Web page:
This time, when colleagues were asked to leave, Aslam was prepared to receive the termination letter. His plan B was ready. Now, even though he retained his job, his family was back in India. He cut down on his accommodation, sold his car, and started living as he did in his bachelor days, saving nearly 80 per cent of his salary.
But there is a bigger cost to this, not a financial one.
Aslam now lives alone, away from his wife and children. While he’s ensuring that all his family’s needs are being taken care of, they are living without a husband and a father. Over several months, they have accepted this as the new normal, of having a satellite breadwinner who visits them twice a year. Aslam, too, is aware of this painful reality. He’s providing them everything, except being there with them, providing them with love and care of a father and husband that otherwise he would have with his presence.
Aslam and I once worked together. When the company started cutting costs, we were both worried. That’s when Aslam first broached the idea. He was already on track to send his family back home. I, on the other hand, wouldn’t even think of it.
My wife and I had discussed this several times over, even when we were in India. We would never live away from each other. So, we knew that in case either of us lost our jobs in the UAE and we weren’t able to continue, we’d fly back together. Once we had our first child, we would even laugh at the idea of living separately. We both agreed that a successful career at the cost of the family is something neither of us wanted.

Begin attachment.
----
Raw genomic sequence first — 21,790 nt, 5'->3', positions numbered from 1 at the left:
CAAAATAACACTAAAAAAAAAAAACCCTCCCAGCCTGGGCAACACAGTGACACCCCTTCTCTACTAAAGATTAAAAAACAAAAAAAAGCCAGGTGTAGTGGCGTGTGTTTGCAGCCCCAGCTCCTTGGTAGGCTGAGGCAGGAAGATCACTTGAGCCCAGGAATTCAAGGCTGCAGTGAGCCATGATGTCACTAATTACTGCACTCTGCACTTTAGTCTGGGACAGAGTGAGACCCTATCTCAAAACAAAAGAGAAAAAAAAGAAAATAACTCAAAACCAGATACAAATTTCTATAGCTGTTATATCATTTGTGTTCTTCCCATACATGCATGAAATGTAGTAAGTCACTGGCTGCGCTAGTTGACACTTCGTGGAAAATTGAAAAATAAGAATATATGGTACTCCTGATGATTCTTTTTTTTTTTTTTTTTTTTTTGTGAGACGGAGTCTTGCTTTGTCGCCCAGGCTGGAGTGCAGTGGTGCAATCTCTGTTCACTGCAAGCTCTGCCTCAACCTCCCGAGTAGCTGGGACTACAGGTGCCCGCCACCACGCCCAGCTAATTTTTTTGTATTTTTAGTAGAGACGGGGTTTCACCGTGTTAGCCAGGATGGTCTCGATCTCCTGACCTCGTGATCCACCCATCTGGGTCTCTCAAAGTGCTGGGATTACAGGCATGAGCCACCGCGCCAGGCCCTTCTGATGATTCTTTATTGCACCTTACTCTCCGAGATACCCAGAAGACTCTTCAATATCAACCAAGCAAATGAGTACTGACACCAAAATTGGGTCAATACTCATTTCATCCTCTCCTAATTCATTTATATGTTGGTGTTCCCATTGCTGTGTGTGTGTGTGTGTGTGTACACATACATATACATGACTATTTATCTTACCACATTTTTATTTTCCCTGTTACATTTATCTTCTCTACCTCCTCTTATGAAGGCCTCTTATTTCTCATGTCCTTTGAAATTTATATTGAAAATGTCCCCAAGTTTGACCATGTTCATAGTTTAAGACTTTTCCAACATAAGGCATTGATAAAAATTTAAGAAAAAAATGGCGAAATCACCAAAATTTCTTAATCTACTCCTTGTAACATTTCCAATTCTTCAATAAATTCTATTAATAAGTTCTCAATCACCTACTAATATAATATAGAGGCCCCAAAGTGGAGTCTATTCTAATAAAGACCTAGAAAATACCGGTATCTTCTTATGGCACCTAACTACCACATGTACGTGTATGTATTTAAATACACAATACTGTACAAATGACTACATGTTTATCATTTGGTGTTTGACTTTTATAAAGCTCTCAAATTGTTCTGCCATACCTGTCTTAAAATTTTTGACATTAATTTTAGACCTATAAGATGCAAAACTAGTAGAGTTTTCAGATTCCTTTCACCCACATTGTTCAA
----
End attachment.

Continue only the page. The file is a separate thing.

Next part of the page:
We’d rather save a fewer dirhams and rupees and live together under one roof, than save lakhs but live separately, depriving each other and our child of the love and affection.
It’s not a one-size-fits-all approach. Everyone’s situation is different.
Sometimes, you are compelled by circumstances to take such a step. But, like it or not, circumstances don’t control us, we control circumstances, our actions do. The situations that befall us are mostly the result of our own actions, sometimes, our own thoughtlessness, our own aggression, and indifference, too.
You live only once. Once you have a family, it’s your duty to be with them, support them, groom them, nourish them. Of course, some job profiles won’t allow that, such as a researcher posted in Antarctica, or a seafarer, or an oil rig worker. Sure, if you work in one of these professions, you have to have a brave family who understands you and supports you.
We like to think that by living alone and saving loads of money, we are supporting our family. But it’s the other way round. It’s the family that’s supporting you, by telling you that they will be alright in your absence, that you needn’t worry about your child growing up, that it’s ok to miss birthdays and anniversaries, that they don’t feel bad when they see other children having fun with both their parents over the weekends, when their friends ask them why their father doesn’t live with them.
They tell you these thoughts don’t come into their minds. They tell you everything is alright. They are brave to do that. But I, as a father and husband, would never allow such bravery. At least not now.
Crafted with brevity for select stories to make certain you see what others don't; sent every Friday